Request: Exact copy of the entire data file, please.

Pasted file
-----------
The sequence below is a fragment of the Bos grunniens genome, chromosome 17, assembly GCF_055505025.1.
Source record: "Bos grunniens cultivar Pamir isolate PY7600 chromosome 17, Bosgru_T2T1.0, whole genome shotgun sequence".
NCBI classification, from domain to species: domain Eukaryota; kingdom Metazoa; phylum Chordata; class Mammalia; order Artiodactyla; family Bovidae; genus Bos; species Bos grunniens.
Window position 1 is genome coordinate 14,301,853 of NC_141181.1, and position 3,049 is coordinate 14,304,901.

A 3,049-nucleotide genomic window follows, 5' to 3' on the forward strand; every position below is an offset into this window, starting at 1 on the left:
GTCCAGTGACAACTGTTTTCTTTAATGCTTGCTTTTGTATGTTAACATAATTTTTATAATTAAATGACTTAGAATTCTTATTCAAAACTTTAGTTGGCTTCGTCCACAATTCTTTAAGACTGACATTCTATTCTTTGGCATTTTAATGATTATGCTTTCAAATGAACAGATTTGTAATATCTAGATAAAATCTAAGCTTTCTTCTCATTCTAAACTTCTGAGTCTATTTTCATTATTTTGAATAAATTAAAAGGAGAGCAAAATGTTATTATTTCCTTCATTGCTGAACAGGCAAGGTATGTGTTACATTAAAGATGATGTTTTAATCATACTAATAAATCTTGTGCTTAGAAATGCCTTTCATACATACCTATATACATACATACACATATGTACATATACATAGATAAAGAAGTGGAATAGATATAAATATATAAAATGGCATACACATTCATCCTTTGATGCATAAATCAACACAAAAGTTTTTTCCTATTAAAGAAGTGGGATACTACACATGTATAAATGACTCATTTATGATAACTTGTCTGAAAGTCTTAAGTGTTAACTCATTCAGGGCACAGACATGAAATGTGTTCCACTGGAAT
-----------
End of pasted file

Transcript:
The sequence below is a fragment of the Bos grunniens genome, chromosome 17, assembly GCF_055505025.1.
Source record: "Bos grunniens cultivar Pamir isolate PY7600 chromosome 17, Bosgru_T2T1.0, whole genome shotgun sequence".
NCBI classification, from domain to species: domain Eukaryota; kingdom Metazoa; phylum Chordata; class Mammalia; order Artiodactyla; family Bovidae; genus Bos; species Bos grunniens.
Window position 1 is genome coordinate 14,301,853 of NC_141181.1, and position 3,049 is coordinate 14,304,901.

A 3,049-nucleotide genomic window follows, 5' to 3' on the forward strand; every position below is an offset into this window, starting at 1 on the left:
GTCCAGTGACAACTGTTTTCTTTAATGCTTGCTTTTGTATGTTAACATAATTTTTATAATTAAATGACTTAGAATTCTTATTCAAAACTTTAGTTGGCTTCGTCCACAATTCTTTAAGACTGACATTCTATTCTTTGGCATTTTAATGATTATGCTTTCAAATGAACAGATTTGTAATATCTAGATAAAATCTAAGCTTTCTTCTCATTCTAAACTTCTGAGTCTATTTTCATTATTTTGAATAAATTAAAAGGAGAGCAAAATGTTATTATTTCCTTCATTGCTGAACAGGCAAGGTATGTGTTACATTAAAGATGATGTTTTAATCATACTAATAAATCTTGTGCTTAGAAATGCCTTTCATACATACCTATATACATACATACACATATGTACATATACATAGATAAAGAAGTGGAATAGATATAAATATATAAAATGGCATACACATTCATCCTTTGATGCATAAATCAACACAAAAGTTTTTTCCTATTAAAGAAGTGGGATACTACACATGTATAAATGACTCATTTATGATAACTTGTCTGAAAGTCTTAAGTGTTAACTCATTCAGGGCACAGACATGAAATGTGTTCCACTGGAAT